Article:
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SERMON 3/26/17 Lent 4A St. Augustine’s St. Petersburg FL

When Sue saw the young girl’s bicycle, she only saw rust, worn tires and tattered tassels. When the young girl looked at the bicycle, she saw the birthday present her Dad had given her and it was to her, as good as new. Sue saw an old hand-me-down that just didn’t measure up to her standards. The young girl saw the outpouring of love from her Dad. On one hand, a solitary reality was seen differently through the eyes of love. On the other hand, truth was seen through the eyes of self-absorption.

For some folks, life can be merely solitary threads in an unrelated, individualistic, self-absorbed cosmic reality and yet, we are here for a moment and then gone. Life is often lived as if we are called to grab all the gusto we can with little regard for others.  For some folks, life is viewed as a tapestry of individual threads woven together, which intricately bring beauty to the whole. Both views express a given perception of reality. Jesus confronts us with his reality, which is the fact that life is meant to exist in an intimately interconnected community.

God set the cosmos in motion out of love. Almighty God: Father, Son, and Holy Spirit breathed the Trinitarian dance of intimate relatedness, into the very nature of creation. We are invited to be in loving relationship with each other and with God. Over the centuries, humanity has chosen the pursuit of self-fulfillment. It’s almost as if we choose to be blind to God’s plan for creation. We grope around in a darkness, fraught with an individualistic, self-focused mindset. Today’s gospel provides us with an example of this mindset, through the religious leaders who refused to see God’s love in Christ.

Jesus opened the eyes of a blind man who never had sight before. The man experienced directly the loving, restorative grace of God through his healing. Referring to Jesus, the religious leaders said, “This man is not from God, for he does not observe the Sabbath.” On the one hand, the blind man recognized the gift of sight as a gift from God. On the other hand, the religious leaders construed the healing as an unholy work of a sinner.

The obvious truth was that Jesus was embodying a relational dance of love in the healing of this man. Jesus was not just demonstrating but manifesting loving neighbor at the risk of scorn from the religious establishment. His outpouring of restorative love brought wholeness to someone, even though it conflicted with the religious laws regarding the Sabbath. Jesus confronted the religious leaders then, and Jesus confronts us now with the fact that the love for God and neighbor, comes before all else. The very life, death, and resurrection of Our Lord established this new reality. The cross exemplifies the reality that Jesus embodied self-giving life, not self-preserving life.

Through the light of Christ, we see clearly the truth of self-giving love.  As a community of disciples, followers of Jesus, we are brought together to be an outpouring of the abundant love poured into us. Receiving and pouring out, this is the truth of God’s love, and it is without a doubt, lived out in this community. The Mission of the Church is to restore all people to unity with God and each other in Christ. We are gathered, fed, empowered and sent out so that we may be reflections of “The Light of the World,” in the world. We are sent as lights to pierce the darkness of self-centeredness, isolation, pain, brokenness, all so that others may see and know Christ.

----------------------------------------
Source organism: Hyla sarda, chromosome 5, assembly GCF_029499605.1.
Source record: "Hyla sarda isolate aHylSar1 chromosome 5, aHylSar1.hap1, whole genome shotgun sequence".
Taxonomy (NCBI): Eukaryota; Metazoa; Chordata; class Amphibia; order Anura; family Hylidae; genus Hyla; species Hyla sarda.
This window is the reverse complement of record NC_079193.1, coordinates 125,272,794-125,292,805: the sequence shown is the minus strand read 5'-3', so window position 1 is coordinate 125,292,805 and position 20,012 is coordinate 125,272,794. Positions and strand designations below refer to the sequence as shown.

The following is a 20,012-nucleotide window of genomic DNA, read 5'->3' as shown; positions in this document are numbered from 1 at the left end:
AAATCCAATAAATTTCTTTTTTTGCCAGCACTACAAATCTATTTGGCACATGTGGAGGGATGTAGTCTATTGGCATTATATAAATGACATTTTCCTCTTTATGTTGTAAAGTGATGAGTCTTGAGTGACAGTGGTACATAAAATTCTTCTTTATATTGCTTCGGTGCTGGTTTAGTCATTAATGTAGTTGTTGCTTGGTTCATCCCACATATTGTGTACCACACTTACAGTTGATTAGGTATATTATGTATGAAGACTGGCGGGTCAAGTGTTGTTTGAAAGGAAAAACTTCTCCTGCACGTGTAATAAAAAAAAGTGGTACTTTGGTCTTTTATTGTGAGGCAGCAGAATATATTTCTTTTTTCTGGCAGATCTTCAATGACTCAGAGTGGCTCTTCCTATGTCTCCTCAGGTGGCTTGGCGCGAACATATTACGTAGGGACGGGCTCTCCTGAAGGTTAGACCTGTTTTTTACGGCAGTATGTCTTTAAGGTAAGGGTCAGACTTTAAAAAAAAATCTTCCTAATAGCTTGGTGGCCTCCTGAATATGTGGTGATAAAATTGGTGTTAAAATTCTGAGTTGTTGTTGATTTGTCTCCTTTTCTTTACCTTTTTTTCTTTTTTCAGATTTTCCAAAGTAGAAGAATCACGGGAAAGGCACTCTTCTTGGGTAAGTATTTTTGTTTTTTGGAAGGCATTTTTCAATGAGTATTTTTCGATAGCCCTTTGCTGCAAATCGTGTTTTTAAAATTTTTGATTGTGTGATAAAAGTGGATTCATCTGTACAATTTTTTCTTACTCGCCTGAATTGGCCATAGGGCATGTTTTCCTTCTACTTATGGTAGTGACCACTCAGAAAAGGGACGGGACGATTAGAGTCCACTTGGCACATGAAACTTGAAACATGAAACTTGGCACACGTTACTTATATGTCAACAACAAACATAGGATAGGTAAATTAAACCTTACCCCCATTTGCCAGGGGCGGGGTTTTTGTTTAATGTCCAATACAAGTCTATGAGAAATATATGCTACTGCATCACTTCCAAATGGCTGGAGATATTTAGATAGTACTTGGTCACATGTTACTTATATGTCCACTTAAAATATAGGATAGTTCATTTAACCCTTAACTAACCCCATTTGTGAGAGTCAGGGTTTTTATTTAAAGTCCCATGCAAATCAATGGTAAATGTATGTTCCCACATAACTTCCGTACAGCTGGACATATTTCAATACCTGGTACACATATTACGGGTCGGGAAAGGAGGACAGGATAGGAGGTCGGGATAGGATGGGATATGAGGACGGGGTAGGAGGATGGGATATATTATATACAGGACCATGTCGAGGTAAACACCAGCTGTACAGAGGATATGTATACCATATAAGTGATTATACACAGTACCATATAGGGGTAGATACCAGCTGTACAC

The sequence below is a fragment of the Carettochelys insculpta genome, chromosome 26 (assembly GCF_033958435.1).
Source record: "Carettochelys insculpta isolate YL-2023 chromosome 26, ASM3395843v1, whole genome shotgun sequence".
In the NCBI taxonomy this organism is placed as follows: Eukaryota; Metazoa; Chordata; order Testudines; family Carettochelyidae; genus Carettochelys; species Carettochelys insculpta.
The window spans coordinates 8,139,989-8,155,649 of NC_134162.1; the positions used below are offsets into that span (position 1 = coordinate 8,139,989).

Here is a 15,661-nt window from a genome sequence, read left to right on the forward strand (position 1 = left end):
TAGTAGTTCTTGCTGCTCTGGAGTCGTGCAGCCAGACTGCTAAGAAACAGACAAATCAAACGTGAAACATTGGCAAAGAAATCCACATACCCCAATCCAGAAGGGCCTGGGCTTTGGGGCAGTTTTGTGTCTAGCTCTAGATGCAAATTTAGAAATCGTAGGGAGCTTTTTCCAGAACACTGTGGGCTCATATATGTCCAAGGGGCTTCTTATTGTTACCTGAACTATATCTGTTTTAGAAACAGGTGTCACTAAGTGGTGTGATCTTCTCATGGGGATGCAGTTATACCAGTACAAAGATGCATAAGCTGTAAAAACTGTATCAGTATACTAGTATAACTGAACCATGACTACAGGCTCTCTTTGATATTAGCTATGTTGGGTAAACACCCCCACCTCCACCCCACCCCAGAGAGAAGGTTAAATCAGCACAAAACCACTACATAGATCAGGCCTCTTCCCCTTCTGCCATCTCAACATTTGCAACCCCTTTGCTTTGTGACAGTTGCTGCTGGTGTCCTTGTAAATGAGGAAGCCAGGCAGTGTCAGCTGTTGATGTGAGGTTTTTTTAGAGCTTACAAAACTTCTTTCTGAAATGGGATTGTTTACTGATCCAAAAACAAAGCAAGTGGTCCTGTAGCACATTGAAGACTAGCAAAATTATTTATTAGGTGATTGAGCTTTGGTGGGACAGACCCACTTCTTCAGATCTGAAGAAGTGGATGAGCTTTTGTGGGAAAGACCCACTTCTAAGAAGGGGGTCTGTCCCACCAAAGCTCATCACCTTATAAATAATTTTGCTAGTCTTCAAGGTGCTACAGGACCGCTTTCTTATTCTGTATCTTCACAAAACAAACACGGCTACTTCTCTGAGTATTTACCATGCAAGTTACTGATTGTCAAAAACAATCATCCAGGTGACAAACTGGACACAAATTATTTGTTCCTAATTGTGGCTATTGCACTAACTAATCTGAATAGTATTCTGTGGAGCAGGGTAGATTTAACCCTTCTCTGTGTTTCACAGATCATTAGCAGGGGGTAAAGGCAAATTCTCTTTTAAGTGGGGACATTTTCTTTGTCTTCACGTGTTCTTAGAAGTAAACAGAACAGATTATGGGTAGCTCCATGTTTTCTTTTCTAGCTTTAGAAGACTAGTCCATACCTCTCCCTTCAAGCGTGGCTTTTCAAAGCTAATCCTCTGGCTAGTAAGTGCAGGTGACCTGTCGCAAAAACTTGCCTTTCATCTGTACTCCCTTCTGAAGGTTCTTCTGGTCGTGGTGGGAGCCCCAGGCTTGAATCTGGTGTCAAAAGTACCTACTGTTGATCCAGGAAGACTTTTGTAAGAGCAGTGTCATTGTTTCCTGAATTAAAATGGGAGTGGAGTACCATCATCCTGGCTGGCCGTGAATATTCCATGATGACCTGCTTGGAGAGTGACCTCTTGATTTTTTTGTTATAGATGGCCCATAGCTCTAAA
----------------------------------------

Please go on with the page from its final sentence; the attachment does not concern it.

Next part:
Can you even imagine what it was like the moment that the man’s eyes were opened? At first, the intensity of light may have been disturbing and difficult to receive. As the images emerged, they might have been strange and maybe even frightening. Yet the sounds, feelings, and smells of decades, accompanied now by the beauty of sight, began to make even more sense. He saw things for the first time, and he experienced life in a new and dramatic way. Imagine that moment of clear, perfect vision, when both his eyes and his heart were open to a new way of being.

The words of the chorus of a popular renewal weekend song are “Open the eyes of my heart Lord, I want to see you.” Like the blind man on the day, he saw for the first time, we must consider if we are ready for God to open fully the eyes of our hearts.

Open the eyes of my heart, I want to see clearly the life of self-giving love. Open the eyes of my heart, I want to see clearly the life of compassion. Open the eyes of my heart, I want to see clearly the God who created and redeemed. Open the eyes of my heart for I want to be blind no more.

Living in the light of Christ, we open our eyes to life lived in a new and dramatic way. The tapestry of our inner-connectedness and inter-relatedness becomes vivid and clear. We come to realize in a loving community, that others, and we ourselves experience God’s loving truth. This community is a loving community like that. Through your mission and ministry, God’s kingdom bursts forth, right here and right now in the lives of those around you. For those sick at home or in the hospital, for those struggling to pay the bills, for those walking the mourner’s path, for those recovering from addiction, and for those seeking God’s light, This community reflects the love of Christ, the “Light of the World”.

Through our lives, others do come to know the love, mercy, justice, compassion, forgiveness, love and grace lived out in the life, death, and resurrection of Our Lord Jesus Christ. We are the Body of Christ and we are on a mission to bring others to unity with God and each other. As the Body of Christ, we are called and sent to face all of life’s challenges with eyes wide open, and with hearts filled with God’s grace, all so that God’s work might be revealed in and through each one of us.

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